There is no doubt a parallel intended to be drawn between the Heaven of grace, and the Heaven of nature. God's way of grace is sublime and broad, and full of his glory; in all its displays it is to be admired and studied with diligence; both its lights and its shades are instructive. It has been proclaimed, in a measure, to every people, and in due time shall be yet more completely published to the ends of the earth.
Jesus, like a sun, dwells in the midst of revelation, tabernacling among men in all his brightness; rejoicing, as the Bridegroom of his church, to reveal himself to men; and, like a champion, to win unto himself renown. He makes a circuit of mercy, blessing the remotest corners of the earth; and there are no seeking souls, however degraded and depraved, who shall be denied the comfortable warmth and blessing of his love—even death shall feel the power of his presence, and resign the bodies of the saints, and this fallen earth shall be restored to its pristine glory.
In the three following verses (7, 8, 9) we have a brief but instructive hexapla containing six descriptive titles of the word, six characteristic qualities mentioned and six divine effects declared. Names, nature, and effect are well set forth.
Verse 7. "The law of the Lord is perfect," by which he means not merely the law of Moses but the doctrines of God, the whole run and rule of sacred Writ. The doctrines revealed by God he declares to be perfect, and yet David had but a very small part of the Scriptures, and if a fragment, and that the darkest and most historical portion, be perfect, what must the entire volume be?
How more than perfect is the book which contains the clearest possible display of divine love, and gives us an open vision of redeeming grace. The gospel is a complete scheme of gracious salvation, presenting to the needy sinner everything that his terrible necessities can possibly demand. There are no redundancies and no omissions in the Word of God, and in the plan of grace. Why then do men try to paint this lily and gild this refined gold? The gospel is perfect in all its parts, and perfect as a whole. It is a crime to add to it. It is treason to alter it. It is felony to take from it.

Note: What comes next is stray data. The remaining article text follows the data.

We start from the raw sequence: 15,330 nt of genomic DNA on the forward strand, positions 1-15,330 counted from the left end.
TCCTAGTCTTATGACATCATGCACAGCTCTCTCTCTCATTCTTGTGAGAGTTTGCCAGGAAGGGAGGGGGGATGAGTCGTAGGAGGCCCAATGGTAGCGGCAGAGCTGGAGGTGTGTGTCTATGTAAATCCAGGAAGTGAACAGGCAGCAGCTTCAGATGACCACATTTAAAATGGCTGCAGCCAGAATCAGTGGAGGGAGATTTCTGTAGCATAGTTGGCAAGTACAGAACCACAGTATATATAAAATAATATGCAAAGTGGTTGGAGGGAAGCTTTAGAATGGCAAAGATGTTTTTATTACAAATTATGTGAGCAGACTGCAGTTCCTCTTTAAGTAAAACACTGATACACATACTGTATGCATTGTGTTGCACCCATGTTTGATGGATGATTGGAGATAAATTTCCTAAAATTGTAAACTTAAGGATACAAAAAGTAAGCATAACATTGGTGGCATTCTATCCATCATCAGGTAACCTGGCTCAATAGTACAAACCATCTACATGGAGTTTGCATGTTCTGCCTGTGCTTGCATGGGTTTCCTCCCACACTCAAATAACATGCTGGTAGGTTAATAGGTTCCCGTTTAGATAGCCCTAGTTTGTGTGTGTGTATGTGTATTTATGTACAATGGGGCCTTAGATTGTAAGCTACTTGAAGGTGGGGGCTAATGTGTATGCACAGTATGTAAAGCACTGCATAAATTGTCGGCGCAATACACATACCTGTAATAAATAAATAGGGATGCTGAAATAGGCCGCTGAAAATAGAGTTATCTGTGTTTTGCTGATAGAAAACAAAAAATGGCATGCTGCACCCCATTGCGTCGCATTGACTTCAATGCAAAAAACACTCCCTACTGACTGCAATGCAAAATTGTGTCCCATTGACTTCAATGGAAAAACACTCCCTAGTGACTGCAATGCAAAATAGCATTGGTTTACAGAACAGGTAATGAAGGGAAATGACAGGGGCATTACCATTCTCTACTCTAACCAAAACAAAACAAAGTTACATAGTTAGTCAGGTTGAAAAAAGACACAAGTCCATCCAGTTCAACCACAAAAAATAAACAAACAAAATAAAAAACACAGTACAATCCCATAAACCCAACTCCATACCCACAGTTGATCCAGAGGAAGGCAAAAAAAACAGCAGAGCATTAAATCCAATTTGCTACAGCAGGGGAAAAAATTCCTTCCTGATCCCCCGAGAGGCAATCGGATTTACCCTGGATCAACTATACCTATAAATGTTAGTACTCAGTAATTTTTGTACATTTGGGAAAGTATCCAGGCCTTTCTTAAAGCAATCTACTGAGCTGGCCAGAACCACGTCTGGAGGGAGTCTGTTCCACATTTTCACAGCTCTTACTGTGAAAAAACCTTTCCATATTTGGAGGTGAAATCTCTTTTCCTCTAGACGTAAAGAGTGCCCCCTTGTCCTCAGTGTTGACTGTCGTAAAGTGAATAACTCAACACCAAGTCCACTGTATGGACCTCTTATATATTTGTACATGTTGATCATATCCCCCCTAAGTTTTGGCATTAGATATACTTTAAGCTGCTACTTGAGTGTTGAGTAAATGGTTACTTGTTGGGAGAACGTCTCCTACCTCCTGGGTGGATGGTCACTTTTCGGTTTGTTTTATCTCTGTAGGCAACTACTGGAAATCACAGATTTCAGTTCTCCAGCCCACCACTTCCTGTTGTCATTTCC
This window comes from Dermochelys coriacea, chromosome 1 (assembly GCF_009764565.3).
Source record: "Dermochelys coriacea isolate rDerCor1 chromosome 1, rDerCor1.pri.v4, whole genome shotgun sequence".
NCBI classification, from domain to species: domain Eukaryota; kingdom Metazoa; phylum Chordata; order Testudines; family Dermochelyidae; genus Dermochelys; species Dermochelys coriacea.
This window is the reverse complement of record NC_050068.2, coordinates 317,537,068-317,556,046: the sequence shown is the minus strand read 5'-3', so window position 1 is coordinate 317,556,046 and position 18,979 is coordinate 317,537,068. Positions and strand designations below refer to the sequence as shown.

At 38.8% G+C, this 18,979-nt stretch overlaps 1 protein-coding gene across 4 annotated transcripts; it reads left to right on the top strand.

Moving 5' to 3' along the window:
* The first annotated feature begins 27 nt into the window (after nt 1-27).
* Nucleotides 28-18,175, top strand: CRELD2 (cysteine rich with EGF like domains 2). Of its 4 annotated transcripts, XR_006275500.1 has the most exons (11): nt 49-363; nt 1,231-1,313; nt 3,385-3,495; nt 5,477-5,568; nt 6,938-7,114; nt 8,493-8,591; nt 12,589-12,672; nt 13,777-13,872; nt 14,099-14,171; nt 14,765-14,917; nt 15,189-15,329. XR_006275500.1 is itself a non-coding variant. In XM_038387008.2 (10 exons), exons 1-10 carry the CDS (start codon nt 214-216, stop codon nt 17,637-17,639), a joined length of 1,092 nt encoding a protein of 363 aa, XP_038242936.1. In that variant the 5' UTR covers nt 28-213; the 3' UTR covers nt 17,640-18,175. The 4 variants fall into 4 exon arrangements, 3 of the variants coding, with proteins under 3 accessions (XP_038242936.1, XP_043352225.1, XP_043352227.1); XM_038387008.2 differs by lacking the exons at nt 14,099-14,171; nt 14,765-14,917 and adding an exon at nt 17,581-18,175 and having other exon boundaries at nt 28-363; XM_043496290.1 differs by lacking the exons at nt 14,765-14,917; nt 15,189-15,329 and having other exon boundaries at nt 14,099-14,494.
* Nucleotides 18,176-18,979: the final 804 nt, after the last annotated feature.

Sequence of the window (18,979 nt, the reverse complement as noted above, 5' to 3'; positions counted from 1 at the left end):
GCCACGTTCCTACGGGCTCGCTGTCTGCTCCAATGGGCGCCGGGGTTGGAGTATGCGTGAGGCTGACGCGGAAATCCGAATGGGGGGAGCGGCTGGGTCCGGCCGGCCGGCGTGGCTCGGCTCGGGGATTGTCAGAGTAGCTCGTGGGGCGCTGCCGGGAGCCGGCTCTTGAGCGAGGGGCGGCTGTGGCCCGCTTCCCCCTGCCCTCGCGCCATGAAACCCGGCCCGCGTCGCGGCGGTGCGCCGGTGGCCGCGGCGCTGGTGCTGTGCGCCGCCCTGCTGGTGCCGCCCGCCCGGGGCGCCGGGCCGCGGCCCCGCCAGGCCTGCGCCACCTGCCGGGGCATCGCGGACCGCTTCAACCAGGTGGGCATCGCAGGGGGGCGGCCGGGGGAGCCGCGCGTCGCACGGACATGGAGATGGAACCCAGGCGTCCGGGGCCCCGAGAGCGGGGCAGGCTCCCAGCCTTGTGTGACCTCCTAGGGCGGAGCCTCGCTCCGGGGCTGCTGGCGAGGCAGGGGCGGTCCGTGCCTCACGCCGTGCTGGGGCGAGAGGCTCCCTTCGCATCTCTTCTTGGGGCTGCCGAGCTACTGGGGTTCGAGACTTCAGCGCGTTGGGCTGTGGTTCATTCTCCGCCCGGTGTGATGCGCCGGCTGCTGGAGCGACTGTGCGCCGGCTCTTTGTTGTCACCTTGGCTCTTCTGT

"Converting the soul." Making the man to be returned or restored to the place from which sin had cast him. The practical effect of the Word of God is to turn the man to himself, to his God, and to holiness. The turn or conversion is not outward alone, "the soul" is moved and renewed. The great means of the conversion of sinners is the Word of God, and the more closely we keep to it in our ministry the more likely we are to be successful. It is God's Word, rather than man's comment on God's Word which is made mighty with souls. When the law drives and the gospel draws, the action is different but the end is one, for by God's Spirit the soul is made to yield, and cries, "Turn me, and I shall be turned." Try men's depraved nature with philosophy and reasoning, and it laughs your efforts to scorn, but the Word of God soon works a transformation.
"The testimony of the Lord is sure." God bears his testimony against sin, and on behalf of righteousness. He testifies of our fall and of our restoration. This testimony is plain, decided, and infallible, and is to be accepted as sure. God's witness in his Word is so sure that we may draw solid comfort from it both for time and eternity, and so sure that no attacks made upon it however fierce or subtle can ever weaken its force. What a blessing that in a world of uncertainties we have something sure to rest upon! We hasten from the quicksands of human speculations, to the terra firma of Divine Revelation.
"Making wise the simple." Humble, candid, teachable minds receive the word, and are made wise unto salvation. Things hidden from the wise and prudent are revealed unto babes. The persuadable grow wise, but the cavilers continue fools.
As a law or plan the Word of God converts, and then as a testimony it instructs. It is not enough for us to be converts, we must continue to be disciples. If we have felt the power of truth, we must go on to prove its certainty by experience. The perfection of the gospel converts, but its sureness edifies. If we would be edified it befits us not to stagger at the promise through unbelief, for a doubted gospel cannot make us wise, but truth of which we are assured will be our establishment.